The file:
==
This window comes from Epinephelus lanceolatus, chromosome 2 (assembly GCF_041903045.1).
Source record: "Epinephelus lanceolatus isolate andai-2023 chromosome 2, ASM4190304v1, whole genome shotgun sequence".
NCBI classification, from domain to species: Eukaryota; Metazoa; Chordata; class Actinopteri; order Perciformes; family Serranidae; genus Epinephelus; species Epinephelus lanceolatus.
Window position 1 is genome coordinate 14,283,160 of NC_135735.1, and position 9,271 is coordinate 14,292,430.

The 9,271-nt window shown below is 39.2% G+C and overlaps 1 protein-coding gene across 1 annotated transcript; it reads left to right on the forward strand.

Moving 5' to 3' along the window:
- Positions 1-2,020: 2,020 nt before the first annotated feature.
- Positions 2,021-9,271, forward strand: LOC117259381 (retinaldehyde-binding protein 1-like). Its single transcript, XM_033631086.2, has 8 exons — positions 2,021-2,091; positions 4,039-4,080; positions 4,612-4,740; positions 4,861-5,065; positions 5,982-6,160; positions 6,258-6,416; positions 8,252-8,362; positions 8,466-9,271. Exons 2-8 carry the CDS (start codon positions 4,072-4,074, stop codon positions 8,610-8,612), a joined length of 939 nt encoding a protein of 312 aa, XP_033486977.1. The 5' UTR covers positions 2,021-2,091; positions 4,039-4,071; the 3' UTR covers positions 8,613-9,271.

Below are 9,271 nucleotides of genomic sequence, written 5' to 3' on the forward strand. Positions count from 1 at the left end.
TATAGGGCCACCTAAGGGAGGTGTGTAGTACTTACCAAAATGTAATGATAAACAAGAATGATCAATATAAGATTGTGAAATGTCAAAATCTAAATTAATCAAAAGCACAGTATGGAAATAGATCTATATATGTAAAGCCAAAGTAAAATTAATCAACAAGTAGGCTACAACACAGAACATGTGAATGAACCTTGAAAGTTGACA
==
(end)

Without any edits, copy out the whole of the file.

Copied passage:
This window comes from Epinephelus lanceolatus, chromosome 2 (assembly GCF_041903045.1).
Source record: "Epinephelus lanceolatus isolate andai-2023 chromosome 2, ASM4190304v1, whole genome shotgun sequence".
NCBI classification, from domain to species: Eukaryota; Metazoa; Chordata; class Actinopteri; order Perciformes; family Serranidae; genus Epinephelus; species Epinephelus lanceolatus.
Window position 1 is genome coordinate 14,283,160 of NC_135735.1, and position 9,271 is coordinate 14,292,430.

The 9,271-nt window shown below is 39.2% G+C and overlaps 1 protein-coding gene across 1 annotated transcript; it reads left to right on the forward strand.

Moving 5' to 3' along the window:
- Positions 1-2,020: 2,020 nt before the first annotated feature.
- Positions 2,021-9,271, forward strand: LOC117259381 (retinaldehyde-binding protein 1-like). Its single transcript, XM_033631086.2, has 8 exons — positions 2,021-2,091; positions 4,039-4,080; positions 4,612-4,740; positions 4,861-5,065; positions 5,982-6,160; positions 6,258-6,416; positions 8,252-8,362; positions 8,466-9,271. Exons 2-8 carry the CDS (start codon positions 4,072-4,074, stop codon positions 8,610-8,612), a joined length of 939 nt encoding a protein of 312 aa, XP_033486977.1. The 5' UTR covers positions 2,021-2,091; positions 4,039-4,071; the 3' UTR covers positions 8,613-9,271.

Below are 9,271 nucleotides of genomic sequence, written 5' to 3' on the forward strand. Positions count from 1 at the left end.
TATAGGGCCACCTAAGGGAGGTGTGTAGTACTTACCAAAATGTAATGATAAACAAGAATGATCAATATAAGATTGTGAAATGTCAAAATCTAAATTAATCAAAAGCACAGTATGGAAATAGATCTATATATGTAAAGCCAAAGTAAAATTAATCAACAAGTAGGCTACAACACAGAACATGTGAATGAACCTTGAAAGTTGACA